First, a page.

I won't say more about it now as Pippa Sargent from CALM will be leading one of this afternoon's workshops, "Successfully targeting young men". CALM is an excellent example of this.
DH is targeting boys and young men under 18 through ads in popular magazines and on local radio, encouraging them to choose themselves when to become sexually active and, when they do, to practice safe sex. The Sexwise freephone line receives 1.4 million calls annually, half from boys and young men.
In my home area of Manchester, the NHS Family Planning Service is working with the youth radio station, Galaxy Radio 102, to pilot a project to encourage the use of condoms among sexually active young people with the aim of reducing teenage pregnancies, sexually transmitted infections, and embarrassment. Galaxy 102 condoms will be available from vending machines placed in locations chosen by local young people.
Doncaster and Barnsley HAZ funds a sexual advice service for young men and holds male only peer advice sessions at the Jigsaw Centre, Doncaster and within a project based in Barnsley.
As I mentioned earlier, binge drinking is particularly prevalent in young men under 25 years old. We are developing a National Alcohol Harm Reduction Strategy and there is a consultation exercise currently underway that is seeking views on how best to tackle the problem. We are particularly interested in receiving views from those working with young men.
The National Drugs Strategy aims to reduce the number of young people using drugs, particularly Class A drugs and is supported by a National Helpline providing advice and information related to drugs and drug misuse.
Drug misuse is targeted in Wolverhampton HAZ's "Community Response to Persistent Young Offenders" project. This provides a range of educational activities to prevent further offending, chaotic drug misuse, absenteeism from school, and sees 140 young people a week.
Manchester, Salford and Trafford HAZ's "Lets Get Serious"project provides a support network for 160 boys and young men who are in danger of becoming marginalised from society due to educational underachievement, drug misuse and difficult behavioural problems.
Smokescreen, a project involving groups of young people from 11-18 years in producing a series of five films shown twice a day on Trouble TV - a youth network that has the highest youth profile in the UK. The films were shown free of charge by Trouble TV, who donated airtime worth approximately £800,000 to the project.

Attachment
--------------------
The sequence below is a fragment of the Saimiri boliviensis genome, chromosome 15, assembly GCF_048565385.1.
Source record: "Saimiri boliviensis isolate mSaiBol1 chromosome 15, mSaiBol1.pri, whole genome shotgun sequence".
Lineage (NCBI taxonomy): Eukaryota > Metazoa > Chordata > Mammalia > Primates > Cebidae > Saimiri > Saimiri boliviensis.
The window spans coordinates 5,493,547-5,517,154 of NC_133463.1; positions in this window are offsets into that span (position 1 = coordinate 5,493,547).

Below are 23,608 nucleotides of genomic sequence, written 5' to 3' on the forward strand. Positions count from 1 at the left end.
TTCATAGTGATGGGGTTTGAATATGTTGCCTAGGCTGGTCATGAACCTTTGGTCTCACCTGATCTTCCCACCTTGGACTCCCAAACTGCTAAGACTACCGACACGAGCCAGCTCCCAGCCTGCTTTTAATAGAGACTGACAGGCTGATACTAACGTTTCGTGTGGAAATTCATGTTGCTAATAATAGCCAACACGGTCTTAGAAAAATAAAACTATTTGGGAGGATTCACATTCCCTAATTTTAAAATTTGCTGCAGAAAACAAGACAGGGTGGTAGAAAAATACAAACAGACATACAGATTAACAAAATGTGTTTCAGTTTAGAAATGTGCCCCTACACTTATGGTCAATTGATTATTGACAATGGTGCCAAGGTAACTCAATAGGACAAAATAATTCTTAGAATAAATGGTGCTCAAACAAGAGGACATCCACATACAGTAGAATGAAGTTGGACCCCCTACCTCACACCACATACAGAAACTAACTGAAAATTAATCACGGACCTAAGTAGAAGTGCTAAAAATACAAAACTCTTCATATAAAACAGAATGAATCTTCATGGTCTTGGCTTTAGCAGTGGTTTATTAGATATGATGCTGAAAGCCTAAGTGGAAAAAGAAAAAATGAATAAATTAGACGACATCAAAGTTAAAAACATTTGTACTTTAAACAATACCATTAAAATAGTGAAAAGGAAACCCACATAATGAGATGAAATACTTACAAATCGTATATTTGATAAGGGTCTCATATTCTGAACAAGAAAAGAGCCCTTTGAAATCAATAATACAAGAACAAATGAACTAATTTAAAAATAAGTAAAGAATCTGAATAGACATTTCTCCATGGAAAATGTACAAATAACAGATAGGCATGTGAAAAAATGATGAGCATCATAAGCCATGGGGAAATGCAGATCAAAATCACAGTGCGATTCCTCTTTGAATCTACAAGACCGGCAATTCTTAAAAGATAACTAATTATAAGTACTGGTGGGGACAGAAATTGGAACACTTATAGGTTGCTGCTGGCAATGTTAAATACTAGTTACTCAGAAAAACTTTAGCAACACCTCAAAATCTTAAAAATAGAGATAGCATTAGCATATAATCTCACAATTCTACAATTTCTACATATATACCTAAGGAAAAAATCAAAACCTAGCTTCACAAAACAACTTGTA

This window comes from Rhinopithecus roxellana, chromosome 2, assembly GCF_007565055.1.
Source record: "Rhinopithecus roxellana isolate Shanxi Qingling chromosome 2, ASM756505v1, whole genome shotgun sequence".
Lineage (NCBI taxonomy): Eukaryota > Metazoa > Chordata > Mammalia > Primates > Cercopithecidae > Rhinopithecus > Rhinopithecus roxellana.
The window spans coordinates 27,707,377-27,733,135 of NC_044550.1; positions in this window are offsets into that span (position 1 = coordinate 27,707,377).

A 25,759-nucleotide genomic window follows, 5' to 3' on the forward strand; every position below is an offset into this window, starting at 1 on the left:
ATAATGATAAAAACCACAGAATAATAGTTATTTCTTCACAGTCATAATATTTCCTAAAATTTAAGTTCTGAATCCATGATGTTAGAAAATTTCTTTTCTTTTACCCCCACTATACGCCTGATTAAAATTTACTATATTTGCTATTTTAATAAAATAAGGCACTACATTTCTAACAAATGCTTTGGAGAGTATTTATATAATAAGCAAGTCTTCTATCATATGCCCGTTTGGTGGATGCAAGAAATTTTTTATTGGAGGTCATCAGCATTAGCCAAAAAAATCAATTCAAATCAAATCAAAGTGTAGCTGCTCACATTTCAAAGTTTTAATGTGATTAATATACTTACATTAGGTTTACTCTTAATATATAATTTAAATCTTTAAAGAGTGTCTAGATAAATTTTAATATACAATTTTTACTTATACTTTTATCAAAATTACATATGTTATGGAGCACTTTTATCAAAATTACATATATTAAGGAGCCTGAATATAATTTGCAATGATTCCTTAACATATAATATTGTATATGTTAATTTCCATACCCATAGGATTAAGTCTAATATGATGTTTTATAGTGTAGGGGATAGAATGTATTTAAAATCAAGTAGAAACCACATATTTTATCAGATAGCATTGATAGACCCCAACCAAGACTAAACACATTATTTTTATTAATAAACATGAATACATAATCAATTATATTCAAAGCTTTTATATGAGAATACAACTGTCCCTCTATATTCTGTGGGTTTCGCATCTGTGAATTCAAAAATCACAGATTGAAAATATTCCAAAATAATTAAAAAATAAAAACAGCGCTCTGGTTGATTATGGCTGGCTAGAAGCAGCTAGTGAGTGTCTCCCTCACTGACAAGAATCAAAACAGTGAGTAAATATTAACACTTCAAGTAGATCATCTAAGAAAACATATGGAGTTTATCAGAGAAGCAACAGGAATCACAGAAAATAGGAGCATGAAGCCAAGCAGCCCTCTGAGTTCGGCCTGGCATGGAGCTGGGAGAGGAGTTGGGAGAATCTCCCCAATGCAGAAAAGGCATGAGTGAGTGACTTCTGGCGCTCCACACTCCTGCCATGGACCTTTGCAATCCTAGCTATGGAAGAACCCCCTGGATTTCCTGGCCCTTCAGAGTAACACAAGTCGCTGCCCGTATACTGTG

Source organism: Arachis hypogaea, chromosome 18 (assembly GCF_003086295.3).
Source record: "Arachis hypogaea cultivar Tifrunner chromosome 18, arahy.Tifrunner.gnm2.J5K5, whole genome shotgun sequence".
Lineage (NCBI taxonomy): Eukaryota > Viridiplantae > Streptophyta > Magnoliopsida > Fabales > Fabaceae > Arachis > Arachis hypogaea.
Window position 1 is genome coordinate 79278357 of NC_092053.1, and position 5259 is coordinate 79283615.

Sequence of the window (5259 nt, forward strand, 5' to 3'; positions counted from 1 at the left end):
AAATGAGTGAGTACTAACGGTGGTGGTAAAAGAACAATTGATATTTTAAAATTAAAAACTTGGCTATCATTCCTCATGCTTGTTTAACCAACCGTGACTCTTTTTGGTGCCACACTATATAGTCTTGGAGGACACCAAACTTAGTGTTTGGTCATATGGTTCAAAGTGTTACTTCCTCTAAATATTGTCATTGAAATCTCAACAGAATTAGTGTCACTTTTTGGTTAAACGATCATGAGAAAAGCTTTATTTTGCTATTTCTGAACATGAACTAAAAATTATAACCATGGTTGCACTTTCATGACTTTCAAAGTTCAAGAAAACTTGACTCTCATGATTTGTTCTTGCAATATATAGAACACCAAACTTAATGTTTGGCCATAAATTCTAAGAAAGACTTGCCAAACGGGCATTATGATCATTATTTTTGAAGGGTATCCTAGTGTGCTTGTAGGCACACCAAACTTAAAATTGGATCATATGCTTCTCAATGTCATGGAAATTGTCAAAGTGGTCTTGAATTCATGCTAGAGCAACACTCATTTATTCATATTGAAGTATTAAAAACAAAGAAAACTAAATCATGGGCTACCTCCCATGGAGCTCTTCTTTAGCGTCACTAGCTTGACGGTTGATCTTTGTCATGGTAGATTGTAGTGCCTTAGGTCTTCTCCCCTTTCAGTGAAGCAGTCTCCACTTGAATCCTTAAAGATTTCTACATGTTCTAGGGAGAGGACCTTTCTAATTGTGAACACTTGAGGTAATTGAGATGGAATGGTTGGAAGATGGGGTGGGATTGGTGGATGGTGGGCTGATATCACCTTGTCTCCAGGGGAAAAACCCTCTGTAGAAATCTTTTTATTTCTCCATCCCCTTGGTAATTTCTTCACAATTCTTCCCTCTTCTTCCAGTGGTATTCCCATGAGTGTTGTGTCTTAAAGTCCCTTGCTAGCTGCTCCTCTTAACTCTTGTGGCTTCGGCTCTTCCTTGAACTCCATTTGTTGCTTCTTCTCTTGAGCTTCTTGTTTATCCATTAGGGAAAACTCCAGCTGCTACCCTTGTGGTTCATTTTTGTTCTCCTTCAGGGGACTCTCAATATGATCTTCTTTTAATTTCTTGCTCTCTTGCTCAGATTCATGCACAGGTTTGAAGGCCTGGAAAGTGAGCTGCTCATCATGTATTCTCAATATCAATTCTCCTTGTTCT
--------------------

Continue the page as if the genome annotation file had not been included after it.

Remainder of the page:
We aim to make the films widely available to the core target audience, via cinema and other TV channels and to get them shown and discussed in schools. 14,000 secondary schools teachers have been alerted about a resource pack, which will contain a video of the films and lessons plans centring around each story-line. To date, nearly 2,500 applications for the pack have been received.
Television adverts featuring Robbie Williams and newspaper publicity about football players with testicular cancer have helped to raise awareness in young men.
'Testicular Cancer: Spot the Symptoms Early', a free self-awareness leaflet produced by DH and Cancer Research UK, can now be viewed on the internet.
These examples bring me back to the main themes of this conference:
what works and why with young men; and
how best can we utilise that knowledge for the benefit of the individuals concerned and of the wider community.
The report that we have in front of us today provides a valuable resource on young men's health.
I am sure that it will benefit many working in this important field and help to inform successful initiatives in young men's health in the future.
In closing, I offer my best wishes to all the delegates here today. I am sure that this will be a successful conference, to mirror the landmark conference in 2000, and that in meeting its aims this conference will take the health agenda for young men a step further on.'
Page created on November 19th, 2002
Page updated on December 1st, 2009